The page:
1:15 PM  
Blogger Winston Smith said...

Yeah, that's the way it kinda seems to me, too.

OTOH, the current transgender fad is clearly increasing the number of people that are going to be using the other restroom. I acknowledge that this *could* be the kind of occasion that legitimately prompts legislation...but we also might be able to get by without it.

1:20 PM  
Anonymous rotgut said...

Yeah, that number probably is increasing, though I suspect by itself that wouldn't be much of a problem. The problem will be with an increase in the number of people who make an issue out of the fact that the bathrooms aren't officially inclusive of trans-people, regardless of whether there was any actual incident involving them using a particular bathroom.

I don't know enough about the history of this issue to know who first starting challenging the "hidden law" and demanding we have written bathroom laws. My guess is that it was trans-activists, and that the conservative response is a fire-with-fire reaction to that. But whoever started it, it does seem like a possible lesson in the dangers of messing with the hidden law. It can be slow to change, and that sucks sometimes, but it is usually capable of being more nuanced and flexible than anything we codify.

3:40 PM  
Blogger Winston Smith said...

Yeah, that's a good guess. Either side is capable of it, of course. In NC, it came first from Charlotte, which tried mandating that everybody gets to use the restroom compatible with blah blah "gender identity" blah blah... NC then responded with, as it were, extreme prejudice....

It's my understanding that the practice of women passing for men goes back a long way. That of men passing for women...the more recent, currently more common, and more problem-generating...direction seems rather newer...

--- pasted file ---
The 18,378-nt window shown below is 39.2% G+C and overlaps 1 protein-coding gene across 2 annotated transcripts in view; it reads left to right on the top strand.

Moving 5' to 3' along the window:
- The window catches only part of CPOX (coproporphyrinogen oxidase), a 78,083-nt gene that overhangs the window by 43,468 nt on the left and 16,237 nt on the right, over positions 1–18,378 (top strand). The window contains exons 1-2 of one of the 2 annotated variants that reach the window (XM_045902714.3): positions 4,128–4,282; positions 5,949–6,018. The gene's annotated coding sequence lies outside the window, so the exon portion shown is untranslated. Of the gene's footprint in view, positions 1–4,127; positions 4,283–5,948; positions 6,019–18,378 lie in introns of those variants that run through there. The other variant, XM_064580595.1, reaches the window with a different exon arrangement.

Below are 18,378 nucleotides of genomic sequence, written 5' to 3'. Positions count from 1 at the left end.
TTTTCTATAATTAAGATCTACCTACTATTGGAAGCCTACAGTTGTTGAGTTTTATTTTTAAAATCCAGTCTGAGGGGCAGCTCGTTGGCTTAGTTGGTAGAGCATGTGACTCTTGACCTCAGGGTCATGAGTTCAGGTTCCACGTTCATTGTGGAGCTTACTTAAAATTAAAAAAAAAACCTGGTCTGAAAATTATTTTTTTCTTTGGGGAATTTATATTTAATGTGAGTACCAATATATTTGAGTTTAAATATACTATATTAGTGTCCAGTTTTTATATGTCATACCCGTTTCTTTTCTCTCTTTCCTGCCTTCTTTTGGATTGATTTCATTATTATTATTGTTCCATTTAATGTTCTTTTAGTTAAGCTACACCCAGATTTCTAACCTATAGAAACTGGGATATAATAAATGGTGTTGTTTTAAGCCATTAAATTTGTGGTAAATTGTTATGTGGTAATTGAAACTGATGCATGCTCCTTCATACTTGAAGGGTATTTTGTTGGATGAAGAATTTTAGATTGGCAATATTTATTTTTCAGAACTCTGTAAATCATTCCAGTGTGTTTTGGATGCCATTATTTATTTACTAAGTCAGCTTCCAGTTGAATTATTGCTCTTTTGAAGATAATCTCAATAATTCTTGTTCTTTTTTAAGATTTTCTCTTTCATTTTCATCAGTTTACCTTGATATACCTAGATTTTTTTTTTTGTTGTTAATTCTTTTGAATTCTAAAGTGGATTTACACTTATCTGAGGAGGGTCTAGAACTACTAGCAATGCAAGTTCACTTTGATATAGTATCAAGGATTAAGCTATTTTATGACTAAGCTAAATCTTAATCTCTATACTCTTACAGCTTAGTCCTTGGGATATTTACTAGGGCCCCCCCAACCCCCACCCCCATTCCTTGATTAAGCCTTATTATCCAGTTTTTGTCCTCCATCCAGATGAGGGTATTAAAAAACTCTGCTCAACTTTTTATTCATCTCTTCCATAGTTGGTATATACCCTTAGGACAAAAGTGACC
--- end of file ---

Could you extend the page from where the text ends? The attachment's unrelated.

In general, my view of conservatives is that they think everything was like the 1950s forever until 1960... When, in fact, it's my suspicion that things were a lot more anarchical / chaotic / up-in-the-air for a long, long time...

For one thing, I can tell you right now, from growing up on an antiquated farm in the Missouri Ozarks, there was a much less well-developed distinction between what males and females should look like. We all wore blue jeans, we were all covered in cow shit...

4:24 PM  
Anonymous John Plato said...

The fact that this is being misleadingly framed as a "bathroom debate" at all is no accident. It's a deliberate political tactic. From the

"The sweeping directive to public schools seemed to come out of nowhere. In fact, it was the product of years of study inside the government and a highly orchestrated campaign by advocates for gay and transgender people. Mindful of the role 'Whites Only' bathrooms played in the civil rights battles of more than half a century ago, they have been maneuvering behind the scenes to press federal agencies, and ultimately Mr. Obama, to address a question that has roiled many school districts: Should those with differing anatomies share the same bathrooms?"